Japanese love to eat pumpkin not only for its nutrition but also to add colour to dishes, especially in the bento. A small cut of pumpkin in bento can really have the brighten up effect and make it looks more appealing. Hence, pumpkin is available on the shelves all year round. This time, I added pumpkin in traditional Japanese sweet called shirotama dango (白玉団子). Shirotama (literally means white ball), original version is white in colour (plain) but green tea (matcha) flavour is also popular.


Dango (dumpling) is often served with sweet red bean paste, brown sugar syrup, and kinako (soy bean powder). It is delicious too, to serve it western way with icecream (eg: parfait). My elder son loves them all, but younger boy votes for western sweet. 

Ingredients (3-4 servings):
100 g pumpkin (without peel and seed)
100 g glutinous rice flour (I used Japanese type)
Warm water

Serving:
4-5 tbsp Sweet red bean
Kinako (optional)
Green to garnish

Method:
  1. Steam and mash the pumpkin.
  2. In a mixing bowl, mix together mash pumpkin and glutinous rice flour. Add in warm water slowly to form pliable soft dough.
  3. Bring a pot of water to a boil. Meanwhile, divide and shape dough into small balls.
  4. Drop dumplings into boiling water, once they are floated remove and put them in a bowl of iced water.
  5. Drain well. Arrange a few dumplings on a serving plate, serve with a heap tablespoon of sweet red bean.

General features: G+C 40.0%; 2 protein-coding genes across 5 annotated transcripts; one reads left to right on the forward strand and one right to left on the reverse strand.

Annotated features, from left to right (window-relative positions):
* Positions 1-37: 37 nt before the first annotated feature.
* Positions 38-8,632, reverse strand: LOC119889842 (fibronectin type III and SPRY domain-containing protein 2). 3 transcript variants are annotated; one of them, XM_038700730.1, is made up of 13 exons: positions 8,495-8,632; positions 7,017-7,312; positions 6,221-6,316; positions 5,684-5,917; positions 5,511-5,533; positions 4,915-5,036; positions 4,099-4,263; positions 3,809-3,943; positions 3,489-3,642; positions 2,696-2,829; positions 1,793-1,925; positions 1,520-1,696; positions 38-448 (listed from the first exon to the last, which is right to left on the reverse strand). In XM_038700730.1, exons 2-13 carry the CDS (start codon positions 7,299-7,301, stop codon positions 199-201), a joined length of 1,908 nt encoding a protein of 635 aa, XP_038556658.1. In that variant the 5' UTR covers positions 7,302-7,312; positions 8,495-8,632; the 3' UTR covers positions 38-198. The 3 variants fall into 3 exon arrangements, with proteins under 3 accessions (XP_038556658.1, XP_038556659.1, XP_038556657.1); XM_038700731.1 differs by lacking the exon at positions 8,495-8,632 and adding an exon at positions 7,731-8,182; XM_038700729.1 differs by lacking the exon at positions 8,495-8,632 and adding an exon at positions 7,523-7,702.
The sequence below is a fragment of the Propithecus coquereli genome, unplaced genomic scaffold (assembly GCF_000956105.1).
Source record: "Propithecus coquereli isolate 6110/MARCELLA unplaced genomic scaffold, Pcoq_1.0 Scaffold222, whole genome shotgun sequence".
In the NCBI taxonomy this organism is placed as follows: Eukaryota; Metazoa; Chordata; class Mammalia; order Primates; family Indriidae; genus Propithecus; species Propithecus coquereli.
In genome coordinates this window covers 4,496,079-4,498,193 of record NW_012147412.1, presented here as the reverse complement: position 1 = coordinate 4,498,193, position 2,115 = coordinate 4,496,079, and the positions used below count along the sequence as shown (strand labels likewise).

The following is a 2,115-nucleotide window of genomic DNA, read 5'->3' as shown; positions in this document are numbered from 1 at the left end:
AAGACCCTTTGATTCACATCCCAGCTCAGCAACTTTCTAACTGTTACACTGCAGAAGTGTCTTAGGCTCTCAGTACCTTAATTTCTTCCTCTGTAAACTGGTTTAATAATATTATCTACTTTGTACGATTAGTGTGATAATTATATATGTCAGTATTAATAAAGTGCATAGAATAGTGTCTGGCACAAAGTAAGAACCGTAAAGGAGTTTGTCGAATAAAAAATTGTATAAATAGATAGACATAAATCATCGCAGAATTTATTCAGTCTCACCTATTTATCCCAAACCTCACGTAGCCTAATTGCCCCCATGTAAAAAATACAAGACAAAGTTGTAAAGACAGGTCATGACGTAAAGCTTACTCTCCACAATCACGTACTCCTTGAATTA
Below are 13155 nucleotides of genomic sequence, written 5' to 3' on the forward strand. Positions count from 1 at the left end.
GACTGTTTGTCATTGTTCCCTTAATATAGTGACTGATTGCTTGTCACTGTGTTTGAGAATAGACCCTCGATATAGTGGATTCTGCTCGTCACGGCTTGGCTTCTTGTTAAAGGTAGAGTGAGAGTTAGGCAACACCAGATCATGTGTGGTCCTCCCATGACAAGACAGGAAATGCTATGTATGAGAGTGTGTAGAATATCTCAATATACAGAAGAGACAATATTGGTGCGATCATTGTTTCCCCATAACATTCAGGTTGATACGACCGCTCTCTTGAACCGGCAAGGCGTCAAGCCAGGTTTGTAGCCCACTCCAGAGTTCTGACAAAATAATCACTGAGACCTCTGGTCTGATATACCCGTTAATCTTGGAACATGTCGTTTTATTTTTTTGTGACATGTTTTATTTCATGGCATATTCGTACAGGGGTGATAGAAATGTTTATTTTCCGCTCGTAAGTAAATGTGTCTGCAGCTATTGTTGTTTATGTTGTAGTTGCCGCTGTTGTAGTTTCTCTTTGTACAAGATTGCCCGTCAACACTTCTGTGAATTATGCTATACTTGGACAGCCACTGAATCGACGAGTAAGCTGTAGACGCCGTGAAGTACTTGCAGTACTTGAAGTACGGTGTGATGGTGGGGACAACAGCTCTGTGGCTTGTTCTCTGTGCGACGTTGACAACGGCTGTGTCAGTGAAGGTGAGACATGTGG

*  *  *  *  *

Next, sharing few photos of Mount Hiei (比叡山) covering in snow I took during Japanese new year holiday.  We went there by public transports, train + bus + cable car. Boys were excited to see such thick snow, it was our main purpose there actually. 

Entrance


Dragon!

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Star covered in snow


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Fried Squid II [Beer's Companion]

Fried Squid 

Fried Squid's Tentacles or イカのげそ揚げ (Ika-no-geso-age) is one of the popular side dishes offered at many Izakaya (居酒屋), it goes very well with a glass of cold beer. In Japan, squid tentacles and body is often served in different way unlike in Malaysia, the whole squid is cooked/served together in one dish. 

Not only squid, chicken is also sold by properly prepared parts and deboned except for the wings. It is hard to find the whole chicken, whole legs and drumsticks with bone in the supermarket except during Christmas season. Hence, my boys always excited whenever they find the drumlets/drumstick with bone on.

Back to squid, tentacles are often served at Izakaya or restaurants in two major ways - fried or grilled with salt. Yes, both are good for drinkers but non-drinkers like my boys and I love geso too. Here is my replicated izakaya-style geso-age, be warned, it is addictive!


Fried Squid's Tentacles [Print Recipe]
イカのげそ揚げ 

Ingredients (2-3 serves):

  • 200 g squid tentacles
  • 3-4 tbsp katakuriko
  • Oil for deep-frying
  • 1 tsp sesame oil
Marinades: 
  • 1 tbsp syoyu (soy sauce)
  • 1/2 tbsp sake
  • 1/2 tbsp mirin
  • 1 tsp minced ginger
  • A pinch of sugar
  • A pinch of black pepper

Method:
  1. Cut squid tentacles into halves if too long, marinate for 30 minutes. 
  2. Use a sieve, drain all the liquid. Then, coat with katakuriko evenly. 
  3. Heat oil, add in sesame oil and fry squid till golden brown.
  4. Drain and serve immediately with mayonnaise or a wedge of lemon at the side.